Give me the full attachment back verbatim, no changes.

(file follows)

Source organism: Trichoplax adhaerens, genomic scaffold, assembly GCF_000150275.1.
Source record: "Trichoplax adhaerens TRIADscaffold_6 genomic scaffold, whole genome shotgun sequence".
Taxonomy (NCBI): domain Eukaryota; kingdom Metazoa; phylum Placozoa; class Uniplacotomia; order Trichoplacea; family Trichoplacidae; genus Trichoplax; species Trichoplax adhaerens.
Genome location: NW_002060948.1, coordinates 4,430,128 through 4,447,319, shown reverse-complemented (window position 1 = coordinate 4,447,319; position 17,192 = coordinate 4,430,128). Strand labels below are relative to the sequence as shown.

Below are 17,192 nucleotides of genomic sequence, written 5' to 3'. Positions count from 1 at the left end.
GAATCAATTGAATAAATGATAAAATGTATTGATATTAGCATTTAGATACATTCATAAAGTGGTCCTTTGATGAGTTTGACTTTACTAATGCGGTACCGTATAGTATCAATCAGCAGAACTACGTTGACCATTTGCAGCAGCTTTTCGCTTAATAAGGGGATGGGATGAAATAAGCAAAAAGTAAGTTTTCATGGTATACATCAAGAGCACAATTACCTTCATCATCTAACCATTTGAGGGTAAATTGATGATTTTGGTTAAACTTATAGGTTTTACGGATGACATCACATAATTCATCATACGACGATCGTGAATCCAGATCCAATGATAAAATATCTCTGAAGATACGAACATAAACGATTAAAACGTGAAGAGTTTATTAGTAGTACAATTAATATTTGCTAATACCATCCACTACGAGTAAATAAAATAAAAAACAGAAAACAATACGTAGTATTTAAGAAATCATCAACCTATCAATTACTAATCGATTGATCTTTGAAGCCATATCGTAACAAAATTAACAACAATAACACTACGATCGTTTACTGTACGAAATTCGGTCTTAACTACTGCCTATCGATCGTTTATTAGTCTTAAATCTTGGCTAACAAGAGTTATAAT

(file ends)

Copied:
Source organism: Trichoplax adhaerens, genomic scaffold, assembly GCF_000150275.1.
Source record: "Trichoplax adhaerens TRIADscaffold_6 genomic scaffold, whole genome shotgun sequence".
Taxonomy (NCBI): domain Eukaryota; kingdom Metazoa; phylum Placozoa; class Uniplacotomia; order Trichoplacea; family Trichoplacidae; genus Trichoplax; species Trichoplax adhaerens.
Genome location: NW_002060948.1, coordinates 4,430,128 through 4,447,319, shown reverse-complemented (window position 1 = coordinate 4,447,319; position 17,192 = coordinate 4,430,128). Strand labels below are relative to the sequence as shown.

Below are 17,192 nucleotides of genomic sequence, written 5' to 3'. Positions count from 1 at the left end.
GAATCAATTGAATAAATGATAAAATGTATTGATATTAGCATTTAGATACATTCATAAAGTGGTCCTTTGATGAGTTTGACTTTACTAATGCGGTACCGTATAGTATCAATCAGCAGAACTACGTTGACCATTTGCAGCAGCTTTTCGCTTAATAAGGGGATGGGATGAAATAAGCAAAAAGTAAGTTTTCATGGTATACATCAAGAGCACAATTACCTTCATCATCTAACCATTTGAGGGTAAATTGATGATTTTGGTTAAACTTATAGGTTTTACGGATGACATCACATAATTCATCATACGACGATCGTGAATCCAGATCCAATGATAAAATATCTCTGAAGATACGAACATAAACGATTAAAACGTGAAGAGTTTATTAGTAGTACAATTAATATTTGCTAATACCATCCACTACGAGTAAATAAAATAAAAAACAGAAAACAATACGTAGTATTTAAGAAATCATCAACCTATCAATTACTAATCGATTGATCTTTGAAGCCATATCGTAACAAAATTAACAACAATAACACTACGATCGTTTACTGTACGAAATTCGGTCTTAACTACTGCCTATCGATCGTTTATTAGTCTTAAATCTTGGCTAACAAGAGTTATAAT